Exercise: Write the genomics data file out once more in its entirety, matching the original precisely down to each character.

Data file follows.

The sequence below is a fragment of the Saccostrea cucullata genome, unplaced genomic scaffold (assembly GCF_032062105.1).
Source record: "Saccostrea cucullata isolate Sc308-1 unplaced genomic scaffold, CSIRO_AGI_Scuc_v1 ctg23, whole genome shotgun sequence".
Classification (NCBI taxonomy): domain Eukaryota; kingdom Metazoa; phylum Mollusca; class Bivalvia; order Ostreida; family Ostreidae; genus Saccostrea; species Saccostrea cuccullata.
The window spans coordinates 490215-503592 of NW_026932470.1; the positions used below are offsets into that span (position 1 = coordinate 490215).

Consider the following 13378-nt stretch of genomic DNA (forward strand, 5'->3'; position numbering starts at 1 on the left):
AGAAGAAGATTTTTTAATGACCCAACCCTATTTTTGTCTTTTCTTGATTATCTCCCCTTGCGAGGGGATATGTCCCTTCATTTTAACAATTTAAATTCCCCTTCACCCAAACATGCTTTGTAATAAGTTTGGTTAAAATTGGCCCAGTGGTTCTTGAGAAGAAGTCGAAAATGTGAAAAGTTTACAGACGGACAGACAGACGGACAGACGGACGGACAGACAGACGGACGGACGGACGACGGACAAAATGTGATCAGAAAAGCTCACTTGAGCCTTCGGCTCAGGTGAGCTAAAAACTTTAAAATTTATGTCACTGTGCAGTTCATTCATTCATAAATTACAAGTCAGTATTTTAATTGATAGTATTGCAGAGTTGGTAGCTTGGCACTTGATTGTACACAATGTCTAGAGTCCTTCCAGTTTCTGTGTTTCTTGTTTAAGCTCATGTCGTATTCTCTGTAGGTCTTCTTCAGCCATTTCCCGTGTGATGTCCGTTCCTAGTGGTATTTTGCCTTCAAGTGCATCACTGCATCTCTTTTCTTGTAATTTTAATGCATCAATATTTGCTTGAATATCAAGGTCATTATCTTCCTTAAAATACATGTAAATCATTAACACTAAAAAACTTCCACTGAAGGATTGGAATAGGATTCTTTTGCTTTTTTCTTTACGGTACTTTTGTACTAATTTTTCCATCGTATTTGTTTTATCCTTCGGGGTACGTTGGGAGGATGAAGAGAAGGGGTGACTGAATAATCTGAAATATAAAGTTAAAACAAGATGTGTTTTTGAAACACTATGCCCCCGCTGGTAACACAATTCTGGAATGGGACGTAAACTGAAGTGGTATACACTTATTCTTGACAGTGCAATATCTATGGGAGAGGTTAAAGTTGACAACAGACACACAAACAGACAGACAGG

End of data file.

The sequence below is a fragment of the Saccostrea cucullata genome, unplaced genomic scaffold (assembly GCF_032062105.1).
Source record: "Saccostrea cucullata isolate Sc308-1 unplaced genomic scaffold, CSIRO_AGI_Scuc_v1 ctg23, whole genome shotgun sequence".
Classification (NCBI taxonomy): domain Eukaryota; kingdom Metazoa; phylum Mollusca; class Bivalvia; order Ostreida; family Ostreidae; genus Saccostrea; species Saccostrea cuccullata.
The window spans coordinates 490215-503592 of NW_026932470.1; the positions used below are offsets into that span (position 1 = coordinate 490215).

Consider the following 13378-nt stretch of genomic DNA (forward strand, 5'->3'; position numbering starts at 1 on the left):
AGAAGAAGATTTTTTAATGACCCAACCCTATTTTTGTCTTTTCTTGATTATCTCCCCTTGCGAGGGGATATGTCCCTTCATTTTAACAATTTAAATTCCCCTTCACCCAAACATGCTTTGTAATAAGTTTGGTTAAAATTGGCCCAGTGGTTCTTGAGAAGAAGTCGAAAATGTGAAAAGTTTACAGACGGACAGACAGACGGACAGACGGACGGACAGACAGACGGACGGACGGACGACGGACAAAATGTGATCAGAAAAGCTCACTTGAGCCTTCGGCTCAGGTGAGCTAAAAACTTTAAAATTTATGTCACTGTGCAGTTCATTCATTCATAAATTACAAGTCAGTATTTTAATTGATAGTATTGCAGAGTTGGTAGCTTGGCACTTGATTGTACACAATGTCTAGAGTCCTTCCAGTTTCTGTGTTTCTTGTTTAAGCTCATGTCGTATTCTCTGTAGGTCTTCTTCAGCCATTTCCCGTGTGATGTCCGTTCCTAGTGGTATTTTGCCTTCAAGTGCATCACTGCATCTCTTTTCTTGTAATTTTAATGCATCAATATTTGCTTGAATATCAAGGTCATTATCTTCCTTAAAATACATGTAAATCATTAACACTAAAAAACTTCCACTGAAGGATTGGAATAGGATTCTTTTGCTTTTTTCTTTACGGTACTTTTGTACTAATTTTTCCATCGTATTTGTTTTATCCTTCGGGGTACGTTGGGAGGATGAAGAGAAGGGGTGACTGAATAATCTGAAATATAAAGTTAAAACAAGATGTGTTTTTGAAACACTATGCCCCCGCTGGTAACACAATTCTGGAATGGGACGTAAACTGAAGTGGTATACACTTATTCTTGACAGTGCAATATCTATGGGAGAGGTTAAAGTTGACAACAGACACACAAACAGACAGACAGG